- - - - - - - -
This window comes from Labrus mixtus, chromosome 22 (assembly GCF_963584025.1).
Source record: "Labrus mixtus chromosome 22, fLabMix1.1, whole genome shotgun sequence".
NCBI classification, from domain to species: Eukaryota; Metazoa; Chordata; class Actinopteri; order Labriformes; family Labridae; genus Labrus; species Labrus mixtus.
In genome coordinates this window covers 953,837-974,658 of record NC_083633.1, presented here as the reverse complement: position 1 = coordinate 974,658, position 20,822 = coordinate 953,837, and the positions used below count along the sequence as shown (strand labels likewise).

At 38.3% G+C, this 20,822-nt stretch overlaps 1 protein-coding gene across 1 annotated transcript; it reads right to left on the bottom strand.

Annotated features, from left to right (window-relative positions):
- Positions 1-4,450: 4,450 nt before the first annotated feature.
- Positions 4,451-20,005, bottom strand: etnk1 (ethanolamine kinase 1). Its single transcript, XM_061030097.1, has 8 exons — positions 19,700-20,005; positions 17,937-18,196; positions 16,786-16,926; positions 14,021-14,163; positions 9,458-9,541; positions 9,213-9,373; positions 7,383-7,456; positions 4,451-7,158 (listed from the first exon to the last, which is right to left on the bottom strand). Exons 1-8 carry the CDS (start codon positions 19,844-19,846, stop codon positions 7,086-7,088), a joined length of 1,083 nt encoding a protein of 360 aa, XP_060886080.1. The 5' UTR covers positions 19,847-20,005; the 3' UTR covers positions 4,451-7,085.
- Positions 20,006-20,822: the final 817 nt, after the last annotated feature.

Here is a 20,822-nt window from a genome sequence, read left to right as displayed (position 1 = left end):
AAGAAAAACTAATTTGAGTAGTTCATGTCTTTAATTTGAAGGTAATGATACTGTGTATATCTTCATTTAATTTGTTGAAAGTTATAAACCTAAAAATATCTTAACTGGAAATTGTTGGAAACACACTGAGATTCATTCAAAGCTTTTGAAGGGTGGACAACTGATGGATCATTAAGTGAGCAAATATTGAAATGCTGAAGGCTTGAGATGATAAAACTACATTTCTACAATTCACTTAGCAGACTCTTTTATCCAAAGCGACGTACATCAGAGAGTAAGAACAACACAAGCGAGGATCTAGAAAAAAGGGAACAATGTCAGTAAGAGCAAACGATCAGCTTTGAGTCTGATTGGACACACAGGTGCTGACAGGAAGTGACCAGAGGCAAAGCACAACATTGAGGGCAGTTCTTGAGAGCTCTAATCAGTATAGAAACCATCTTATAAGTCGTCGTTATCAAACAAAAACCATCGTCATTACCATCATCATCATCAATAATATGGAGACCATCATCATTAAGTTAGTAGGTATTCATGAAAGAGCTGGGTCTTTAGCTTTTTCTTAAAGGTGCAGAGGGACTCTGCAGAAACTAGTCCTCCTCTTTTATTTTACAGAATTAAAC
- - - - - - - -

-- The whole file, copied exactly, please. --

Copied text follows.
This window comes from Labrus mixtus, chromosome 22 (assembly GCF_963584025.1).
Source record: "Labrus mixtus chromosome 22, fLabMix1.1, whole genome shotgun sequence".
NCBI classification, from domain to species: Eukaryota; Metazoa; Chordata; class Actinopteri; order Labriformes; family Labridae; genus Labrus; species Labrus mixtus.
In genome coordinates this window covers 953,837-974,658 of record NC_083633.1, presented here as the reverse complement: position 1 = coordinate 974,658, position 20,822 = coordinate 953,837, and the positions used below count along the sequence as shown (strand labels likewise).

At 38.3% G+C, this 20,822-nt stretch overlaps 1 protein-coding gene across 1 annotated transcript; it reads right to left on the bottom strand.

Annotated features, from left to right (window-relative positions):
- Positions 1-4,450: 4,450 nt before the first annotated feature.
- Positions 4,451-20,005, bottom strand: etnk1 (ethanolamine kinase 1). Its single transcript, XM_061030097.1, has 8 exons — positions 19,700-20,005; positions 17,937-18,196; positions 16,786-16,926; positions 14,021-14,163; positions 9,458-9,541; positions 9,213-9,373; positions 7,383-7,456; positions 4,451-7,158 (listed from the first exon to the last, which is right to left on the bottom strand). Exons 1-8 carry the CDS (start codon positions 19,844-19,846, stop codon positions 7,086-7,088), a joined length of 1,083 nt encoding a protein of 360 aa, XP_060886080.1. The 5' UTR covers positions 19,847-20,005; the 3' UTR covers positions 4,451-7,085.
- Positions 20,006-20,822: the final 817 nt, after the last annotated feature.

Here is a 20,822-nt window from a genome sequence, read left to right as displayed (position 1 = left end):
AAGAAAAACTAATTTGAGTAGTTCATGTCTTTAATTTGAAGGTAATGATACTGTGTATATCTTCATTTAATTTGTTGAAAGTTATAAACCTAAAAATATCTTAACTGGAAATTGTTGGAAACACACTGAGATTCATTCAAAGCTTTTGAAGGGTGGACAACTGATGGATCATTAAGTGAGCAAATATTGAAATGCTGAAGGCTTGAGATGATAAAACTACATTTCTACAATTCACTTAGCAGACTCTTTTATCCAAAGCGACGTACATCAGAGAGTAAGAACAACACAAGCGAGGATCTAGAAAAAAGGGAACAATGTCAGTAAGAGCAAACGATCAGCTTTGAGTCTGATTGGACACACAGGTGCTGACAGGAAGTGACCAGAGGCAAAGCACAACATTGAGGGCAGTTCTTGAGAGCTCTAATCAGTATAGAAACCATCTTATAAGTCGTCGTTATCAAACAAAAACCATCGTCATTACCATCATCATCATCAATAATATGGAGACCATCATCATTAAGTTAGTAGGTATTCATGAAAGAGCTGGGTCTTTAGCTTTTTCTTAAAGGTGCAGAGGGACTCTGCAGAAACTAGTCCTCCTCTTTTATTTTACAGAATTAAAC